Adele Francis

Adele Margaret Francis Fitzgibbon (b 19 March 1959; q University of Birmingham 1990, PhD, FRCS), died on 8 January 2017

 “For a surgeon to say we’re doing too much surgery might sound unusual but very caring,” remarked a colleague. At the vanguard of breast cancer treatment, Adele Francis believed that “the priorities for breast surgical oncologists are to work in a multidisciplinary way to cure breast cancers while simultaneously reducing or ceasing operative treatment that is not required.”

In future, thousands of women with both invasive breast cancer and ductal carcinoma in situ (DCIS) may be spared surgery or have it greatly reduced, thanks to her research.

In 2013 a review chaired by Michael Marmot, the director of the Institute of Health Equity at University College London, found the national breast screening programme to be a mixed blessing. It was preventing 1300 deaths a year but resulting in the overdiagnosis of about 4000 women. The review recommended further research, and Francis and her colleagues stepped forward.

In July 2014 the LORIS (LOw RISk ductal carcinoma in situ) trial opened, with Francis as its chief investigator. It aims were to determine whether active monitoring of low and intermediate grade DCIS was equal to standard surgical treatment.

Francis had a talent for getting trials up and running: her organisational skills and gentle authority were the glue that held the complicated enterprise together. She also had a quirky, endearing style—giving soft toy lorises to people joining the trial, for example. Although she was the leader, the trial belonged to the whole team: an ethos that will ensure its success after her death.

LORIS needed to recruit over 900 women. Aware of clinicians’ reluctance to burden newly diagnosed women with talk of a trial, Francis worked to give them the confidence to enrol patients. Patient and public involvement were pivotal to the trial’s development. Members of Independent Cancer Patients’ Voice and psycho-oncologist Lesley Fallowfield sat on the steering committee and reassured clinicians that patients would welcome joining a trial. The shelf of thank you cards in Francis’s home from patients enrolled on the trial show that they were right.Now successfully through its pilot phase, the LORIS trial has triggered similar projects in other countries including the Netherlands, Australia, and the US.

Adele Francis was born on 19 March 1959 in Solihull, where her parents ran a printing business. Growing up with her sister Lorna, she loved showjumping and had her own horse. Much later she returned to riding, prompted by her son who had taken up polo.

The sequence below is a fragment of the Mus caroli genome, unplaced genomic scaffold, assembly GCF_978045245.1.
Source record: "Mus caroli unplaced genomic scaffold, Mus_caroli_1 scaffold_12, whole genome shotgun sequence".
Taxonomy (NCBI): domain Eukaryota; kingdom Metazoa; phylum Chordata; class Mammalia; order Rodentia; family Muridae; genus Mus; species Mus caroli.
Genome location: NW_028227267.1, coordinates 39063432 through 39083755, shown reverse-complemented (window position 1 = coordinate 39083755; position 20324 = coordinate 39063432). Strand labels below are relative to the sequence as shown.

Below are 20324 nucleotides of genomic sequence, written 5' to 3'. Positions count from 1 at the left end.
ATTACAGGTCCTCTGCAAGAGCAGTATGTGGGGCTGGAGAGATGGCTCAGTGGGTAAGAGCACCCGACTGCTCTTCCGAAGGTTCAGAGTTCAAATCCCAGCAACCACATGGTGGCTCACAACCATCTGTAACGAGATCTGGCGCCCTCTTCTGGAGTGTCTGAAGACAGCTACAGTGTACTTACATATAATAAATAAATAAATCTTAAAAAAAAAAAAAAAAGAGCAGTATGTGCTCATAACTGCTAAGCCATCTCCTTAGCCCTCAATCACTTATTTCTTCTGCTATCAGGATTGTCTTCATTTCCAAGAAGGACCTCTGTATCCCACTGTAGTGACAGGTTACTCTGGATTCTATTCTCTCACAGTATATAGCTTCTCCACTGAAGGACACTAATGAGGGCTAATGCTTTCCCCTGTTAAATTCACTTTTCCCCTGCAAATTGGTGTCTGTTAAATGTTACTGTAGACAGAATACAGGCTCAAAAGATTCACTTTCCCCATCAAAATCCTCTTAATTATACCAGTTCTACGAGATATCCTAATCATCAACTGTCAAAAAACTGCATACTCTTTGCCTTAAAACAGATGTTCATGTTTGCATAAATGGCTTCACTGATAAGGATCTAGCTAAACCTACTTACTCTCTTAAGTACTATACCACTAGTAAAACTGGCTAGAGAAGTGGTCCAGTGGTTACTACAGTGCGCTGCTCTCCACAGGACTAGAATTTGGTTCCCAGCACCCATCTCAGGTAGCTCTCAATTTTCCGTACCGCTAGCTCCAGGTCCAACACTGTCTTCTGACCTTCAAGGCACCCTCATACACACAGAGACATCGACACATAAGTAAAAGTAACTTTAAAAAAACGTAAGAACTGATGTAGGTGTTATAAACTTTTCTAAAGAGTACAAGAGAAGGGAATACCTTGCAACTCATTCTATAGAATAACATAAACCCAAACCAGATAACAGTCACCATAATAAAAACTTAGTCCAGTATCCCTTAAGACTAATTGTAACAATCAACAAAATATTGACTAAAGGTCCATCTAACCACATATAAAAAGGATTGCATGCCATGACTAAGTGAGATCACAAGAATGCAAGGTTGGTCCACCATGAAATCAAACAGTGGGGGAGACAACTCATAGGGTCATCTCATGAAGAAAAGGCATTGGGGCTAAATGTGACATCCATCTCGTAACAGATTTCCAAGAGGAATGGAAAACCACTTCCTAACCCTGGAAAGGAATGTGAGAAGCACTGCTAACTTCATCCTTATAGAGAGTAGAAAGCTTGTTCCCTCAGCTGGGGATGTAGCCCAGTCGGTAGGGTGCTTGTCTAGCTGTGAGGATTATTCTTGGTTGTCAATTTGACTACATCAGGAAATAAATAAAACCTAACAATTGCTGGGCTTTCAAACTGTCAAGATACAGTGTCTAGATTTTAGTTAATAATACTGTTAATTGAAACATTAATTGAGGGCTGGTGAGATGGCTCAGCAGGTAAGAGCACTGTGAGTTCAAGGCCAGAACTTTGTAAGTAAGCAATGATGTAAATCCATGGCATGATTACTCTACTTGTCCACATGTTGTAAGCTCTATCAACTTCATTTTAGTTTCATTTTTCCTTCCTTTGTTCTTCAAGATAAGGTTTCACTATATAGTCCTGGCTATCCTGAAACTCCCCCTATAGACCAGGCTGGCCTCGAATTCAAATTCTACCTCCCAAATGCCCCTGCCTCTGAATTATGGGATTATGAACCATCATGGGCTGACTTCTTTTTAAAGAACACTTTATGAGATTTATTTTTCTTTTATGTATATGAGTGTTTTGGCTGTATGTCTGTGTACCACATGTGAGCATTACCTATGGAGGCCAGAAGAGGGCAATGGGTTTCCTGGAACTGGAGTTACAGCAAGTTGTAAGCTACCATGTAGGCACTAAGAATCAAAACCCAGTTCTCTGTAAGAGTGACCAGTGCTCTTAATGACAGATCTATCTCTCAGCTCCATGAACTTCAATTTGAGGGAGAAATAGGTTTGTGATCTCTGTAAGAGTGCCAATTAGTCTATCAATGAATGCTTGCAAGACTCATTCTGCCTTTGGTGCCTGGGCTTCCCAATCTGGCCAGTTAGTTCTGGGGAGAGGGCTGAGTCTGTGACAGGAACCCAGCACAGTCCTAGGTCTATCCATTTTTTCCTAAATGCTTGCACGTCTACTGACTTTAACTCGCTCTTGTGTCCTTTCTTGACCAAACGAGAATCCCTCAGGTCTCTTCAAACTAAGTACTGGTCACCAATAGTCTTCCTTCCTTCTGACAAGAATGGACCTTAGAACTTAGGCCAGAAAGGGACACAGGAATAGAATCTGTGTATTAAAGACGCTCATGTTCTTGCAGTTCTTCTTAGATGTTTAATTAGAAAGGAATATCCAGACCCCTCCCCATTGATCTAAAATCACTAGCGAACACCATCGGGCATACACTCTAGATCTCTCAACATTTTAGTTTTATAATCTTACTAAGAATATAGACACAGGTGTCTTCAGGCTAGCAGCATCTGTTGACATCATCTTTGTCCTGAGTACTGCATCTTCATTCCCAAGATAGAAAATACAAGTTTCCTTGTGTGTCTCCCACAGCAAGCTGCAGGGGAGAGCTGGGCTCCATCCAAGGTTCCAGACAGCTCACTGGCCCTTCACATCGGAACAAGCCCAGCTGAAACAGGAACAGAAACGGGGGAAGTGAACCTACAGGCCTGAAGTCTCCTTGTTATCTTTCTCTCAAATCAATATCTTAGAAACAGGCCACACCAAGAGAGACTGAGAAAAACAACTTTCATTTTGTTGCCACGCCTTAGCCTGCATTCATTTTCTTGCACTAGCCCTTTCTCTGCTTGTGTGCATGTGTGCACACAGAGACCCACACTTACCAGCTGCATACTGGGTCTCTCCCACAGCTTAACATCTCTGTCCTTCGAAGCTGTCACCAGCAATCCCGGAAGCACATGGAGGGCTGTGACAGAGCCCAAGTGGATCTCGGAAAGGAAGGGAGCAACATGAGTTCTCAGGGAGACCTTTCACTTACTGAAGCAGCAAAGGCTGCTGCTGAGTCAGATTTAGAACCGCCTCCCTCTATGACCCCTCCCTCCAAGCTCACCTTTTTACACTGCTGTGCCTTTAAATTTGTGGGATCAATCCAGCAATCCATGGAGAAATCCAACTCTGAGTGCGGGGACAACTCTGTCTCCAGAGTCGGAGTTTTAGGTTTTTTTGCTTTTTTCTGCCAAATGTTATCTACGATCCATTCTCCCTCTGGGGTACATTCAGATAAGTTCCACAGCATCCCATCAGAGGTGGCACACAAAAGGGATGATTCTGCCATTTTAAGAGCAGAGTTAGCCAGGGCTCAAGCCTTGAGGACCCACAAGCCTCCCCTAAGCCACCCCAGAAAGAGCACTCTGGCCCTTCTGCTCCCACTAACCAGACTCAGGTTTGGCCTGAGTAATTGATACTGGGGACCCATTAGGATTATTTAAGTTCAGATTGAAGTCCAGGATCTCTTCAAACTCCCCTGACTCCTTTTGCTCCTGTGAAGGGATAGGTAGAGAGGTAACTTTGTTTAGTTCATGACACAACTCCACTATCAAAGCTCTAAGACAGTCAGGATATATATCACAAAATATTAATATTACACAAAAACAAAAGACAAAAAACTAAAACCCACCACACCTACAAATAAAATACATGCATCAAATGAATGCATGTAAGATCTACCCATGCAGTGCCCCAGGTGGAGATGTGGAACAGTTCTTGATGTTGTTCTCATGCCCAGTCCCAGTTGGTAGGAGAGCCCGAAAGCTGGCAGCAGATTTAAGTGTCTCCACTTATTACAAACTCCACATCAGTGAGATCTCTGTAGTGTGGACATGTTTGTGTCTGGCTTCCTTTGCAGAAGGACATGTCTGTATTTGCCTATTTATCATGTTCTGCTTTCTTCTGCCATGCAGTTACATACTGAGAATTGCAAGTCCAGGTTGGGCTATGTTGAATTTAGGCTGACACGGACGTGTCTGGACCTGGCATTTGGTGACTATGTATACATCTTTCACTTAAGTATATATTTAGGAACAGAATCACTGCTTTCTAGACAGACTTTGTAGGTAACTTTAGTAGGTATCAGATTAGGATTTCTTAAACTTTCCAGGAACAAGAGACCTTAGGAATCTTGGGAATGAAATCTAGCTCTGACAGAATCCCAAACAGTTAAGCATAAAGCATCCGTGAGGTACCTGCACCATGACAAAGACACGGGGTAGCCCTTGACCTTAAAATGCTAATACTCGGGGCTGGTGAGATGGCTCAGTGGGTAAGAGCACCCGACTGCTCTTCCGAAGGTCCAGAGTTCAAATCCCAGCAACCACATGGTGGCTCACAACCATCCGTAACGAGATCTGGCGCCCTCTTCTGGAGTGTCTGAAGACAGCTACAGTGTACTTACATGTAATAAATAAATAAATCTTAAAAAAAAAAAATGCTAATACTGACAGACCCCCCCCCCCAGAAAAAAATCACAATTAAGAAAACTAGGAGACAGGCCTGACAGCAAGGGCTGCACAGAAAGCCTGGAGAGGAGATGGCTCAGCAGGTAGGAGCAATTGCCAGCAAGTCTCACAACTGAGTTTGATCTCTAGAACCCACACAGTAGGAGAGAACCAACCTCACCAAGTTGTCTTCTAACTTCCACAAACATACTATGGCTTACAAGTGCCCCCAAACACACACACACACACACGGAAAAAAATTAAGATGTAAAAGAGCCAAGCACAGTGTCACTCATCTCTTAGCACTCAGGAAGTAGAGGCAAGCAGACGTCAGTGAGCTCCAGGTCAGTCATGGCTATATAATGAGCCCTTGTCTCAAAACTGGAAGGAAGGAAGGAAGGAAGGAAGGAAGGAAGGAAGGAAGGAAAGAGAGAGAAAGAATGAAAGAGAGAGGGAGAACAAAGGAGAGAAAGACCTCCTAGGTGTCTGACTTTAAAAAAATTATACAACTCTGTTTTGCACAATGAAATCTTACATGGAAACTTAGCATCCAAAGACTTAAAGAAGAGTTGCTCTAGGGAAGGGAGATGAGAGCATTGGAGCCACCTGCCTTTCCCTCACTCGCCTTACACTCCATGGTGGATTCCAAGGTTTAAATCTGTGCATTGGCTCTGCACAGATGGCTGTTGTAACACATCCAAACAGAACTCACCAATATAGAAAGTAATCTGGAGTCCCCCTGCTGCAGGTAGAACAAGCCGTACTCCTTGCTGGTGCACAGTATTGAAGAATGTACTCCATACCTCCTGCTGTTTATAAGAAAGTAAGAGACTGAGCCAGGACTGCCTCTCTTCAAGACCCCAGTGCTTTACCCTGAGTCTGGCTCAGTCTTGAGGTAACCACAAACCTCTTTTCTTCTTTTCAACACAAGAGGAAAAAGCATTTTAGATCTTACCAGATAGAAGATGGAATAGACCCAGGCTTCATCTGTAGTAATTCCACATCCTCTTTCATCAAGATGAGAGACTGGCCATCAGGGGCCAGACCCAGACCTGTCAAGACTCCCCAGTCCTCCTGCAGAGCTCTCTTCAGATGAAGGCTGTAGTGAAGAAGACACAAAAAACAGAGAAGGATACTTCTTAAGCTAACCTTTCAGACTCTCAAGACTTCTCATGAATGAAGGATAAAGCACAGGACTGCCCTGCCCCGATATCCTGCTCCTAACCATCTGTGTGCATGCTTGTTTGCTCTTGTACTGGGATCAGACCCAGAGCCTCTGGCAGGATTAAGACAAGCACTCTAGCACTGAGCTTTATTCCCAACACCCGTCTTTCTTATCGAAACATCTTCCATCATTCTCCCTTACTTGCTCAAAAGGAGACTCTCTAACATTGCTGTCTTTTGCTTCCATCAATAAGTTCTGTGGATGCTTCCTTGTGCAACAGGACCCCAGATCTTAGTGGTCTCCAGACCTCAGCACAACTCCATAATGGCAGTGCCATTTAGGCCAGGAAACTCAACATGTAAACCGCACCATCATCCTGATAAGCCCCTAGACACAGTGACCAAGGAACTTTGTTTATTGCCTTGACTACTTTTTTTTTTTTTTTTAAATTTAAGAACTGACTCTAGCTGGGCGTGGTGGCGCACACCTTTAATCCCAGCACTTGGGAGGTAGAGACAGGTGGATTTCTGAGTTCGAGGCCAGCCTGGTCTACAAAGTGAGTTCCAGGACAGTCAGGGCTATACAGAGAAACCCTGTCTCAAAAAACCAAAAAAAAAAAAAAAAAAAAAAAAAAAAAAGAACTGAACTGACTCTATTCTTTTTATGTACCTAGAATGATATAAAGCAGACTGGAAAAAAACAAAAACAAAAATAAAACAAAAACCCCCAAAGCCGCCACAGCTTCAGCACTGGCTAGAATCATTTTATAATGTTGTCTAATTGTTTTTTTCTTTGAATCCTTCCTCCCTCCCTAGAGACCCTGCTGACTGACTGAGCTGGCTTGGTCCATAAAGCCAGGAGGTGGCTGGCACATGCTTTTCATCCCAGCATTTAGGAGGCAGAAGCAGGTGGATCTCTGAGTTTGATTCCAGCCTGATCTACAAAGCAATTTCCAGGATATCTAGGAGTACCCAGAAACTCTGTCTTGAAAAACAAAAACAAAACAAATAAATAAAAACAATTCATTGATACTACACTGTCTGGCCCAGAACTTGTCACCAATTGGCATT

Her affinity for scientific research initially drew her to a career in the laboratory. After a BSc in biology, she became a research assistant to hepatologist Sheila Sherlock at London’s Royal Free Hospital. After her PhD, she returned to Birmingham and became a postdoctoral research fellow at the Queen Elizabeth Hospital’s renal unit.

But in 1986 her career took a new path. She entered a fast track medical course at the University of Birmingham, graduating in 1990. It was during this time that she met gynaecologist Noel Fitzgibbon, whom she married in 1998. The couple had two children: Marianne in 1999 and Michael in 2001.

Francis rose through the ranks at the Queen Elizabeth Hospital Birmingham, becoming a consultant in 2001 and the linchpin of the unit, according to colleague Michael Hallissey. As well as the LORIS trial, Francis organised several other research projects. In 2007 she became the chief investigator of the Neo-Excel trial, which aimed to find the best combination of aromatase and COX-2 inhibitors to shrink postmenopausal breast cancer, in order to minimise subsequent surgery.

NOSTRA was another project to minimise surgery. Opening this year, the preliminary trial aims to show whether surgery is still needed when there is no discernible tumour after chemotherapy.

Francis became an honorary professor in cancer sciences at the University of Birmingham and in 2013 was appointed the subspecialty lead for breast cancer research at the Royal College of Surgeons. She used her appointments to campaign to make research an integral part of all UK breast units’ work and to mentor young breast surgeons and nurse specialists. She attended meetings of the Mammary Fold (the national breast trainees’ group) and other groups, commending the benefits of patient involvement in trials.

Francis savoured life and its pleasures—she delighted in her family and loved to travel. When she was taken ill her bag was found packed, ready to go skiing on Boxing Day. Colleagues remember her laugh, her kindnesses, and readiness to talk into the evening over a glass of wine. She was at the top of her game when she was taken ill in December with pancreatic cancer, dying on 8 January at the age of 57.

Her colleague and friend Lesley Fallowfield spoke of a poem by Ralph Waldo Emerson defining success as: “To know even one life breathed easier because you have lived.” Many thousands of women with breast cancer may breathe easier thanks to Adele Francis.

She leaves her husband, Noel, and two children.